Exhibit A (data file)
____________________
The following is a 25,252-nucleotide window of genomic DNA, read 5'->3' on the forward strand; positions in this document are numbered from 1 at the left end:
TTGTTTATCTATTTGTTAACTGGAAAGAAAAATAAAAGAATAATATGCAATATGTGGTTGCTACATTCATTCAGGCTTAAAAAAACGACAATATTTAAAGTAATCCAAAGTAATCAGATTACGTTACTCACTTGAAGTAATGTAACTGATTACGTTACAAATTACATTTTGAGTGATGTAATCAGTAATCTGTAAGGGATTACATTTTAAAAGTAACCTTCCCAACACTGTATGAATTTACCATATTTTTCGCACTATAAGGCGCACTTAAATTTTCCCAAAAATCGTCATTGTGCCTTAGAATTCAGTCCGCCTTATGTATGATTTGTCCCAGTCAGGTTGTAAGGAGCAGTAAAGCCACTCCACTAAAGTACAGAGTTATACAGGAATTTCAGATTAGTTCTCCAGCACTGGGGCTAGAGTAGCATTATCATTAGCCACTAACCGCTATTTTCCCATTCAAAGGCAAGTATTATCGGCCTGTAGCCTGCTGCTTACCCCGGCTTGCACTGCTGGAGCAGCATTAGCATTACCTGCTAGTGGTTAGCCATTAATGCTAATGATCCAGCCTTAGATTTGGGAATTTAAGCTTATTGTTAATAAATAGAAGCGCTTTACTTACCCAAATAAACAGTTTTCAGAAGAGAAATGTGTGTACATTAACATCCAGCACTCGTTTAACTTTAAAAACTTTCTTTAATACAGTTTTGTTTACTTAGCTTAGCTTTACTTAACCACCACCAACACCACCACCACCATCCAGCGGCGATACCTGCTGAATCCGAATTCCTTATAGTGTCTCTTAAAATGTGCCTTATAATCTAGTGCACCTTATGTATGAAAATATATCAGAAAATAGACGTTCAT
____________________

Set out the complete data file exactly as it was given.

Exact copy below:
The following is a 25,252-nucleotide window of genomic DNA, read 5'->3' on the forward strand; positions in this document are numbered from 1 at the left end:
TTGTTTATCTATTTGTTAACTGGAAAGAAAAATAAAAGAATAATATGCAATATGTGGTTGCTACATTCATTCAGGCTTAAAAAAACGACAATATTTAAAGTAATCCAAAGTAATCAGATTACGTTACTCACTTGAAGTAATGTAACTGATTACGTTACAAATTACATTTTGAGTGATGTAATCAGTAATCTGTAAGGGATTACATTTTAAAAGTAACCTTCCCAACACTGTATGAATTTACCATATTTTTCGCACTATAAGGCGCACTTAAATTTTCCCAAAAATCGTCATTGTGCCTTAGAATTCAGTCCGCCTTATGTATGATTTGTCCCAGTCAGGTTGTAAGGAGCAGTAAAGCCACTCCACTAAAGTACAGAGTTATACAGGAATTTCAGATTAGTTCTCCAGCACTGGGGCTAGAGTAGCATTATCATTAGCCACTAACCGCTATTTTCCCATTCAAAGGCAAGTATTATCGGCCTGTAGCCTGCTGCTTACCCCGGCTTGCACTGCTGGAGCAGCATTAGCATTACCTGCTAGTGGTTAGCCATTAATGCTAATGATCCAGCCTTAGATTTGGGAATTTAAGCTTATTGTTAATAAATAGAAGCGCTTTACTTACCCAAATAAACAGTTTTCAGAAGAGAAATGTGTGTACATTAACATCCAGCACTCGTTTAACTTTAAAAACTTTCTTTAATACAGTTTTGTTTACTTAGCTTAGCTTTACTTAACCACCACCAACACCACCACCACCATCCAGCGGCGATACCTGCTGAATCCGAATTCCTTATAGTGTCTCTTAAAATGTGCCTTATAATCTAGTGCACCTTATGTATGAAAATATATCAGAAAATAGACGTTCAT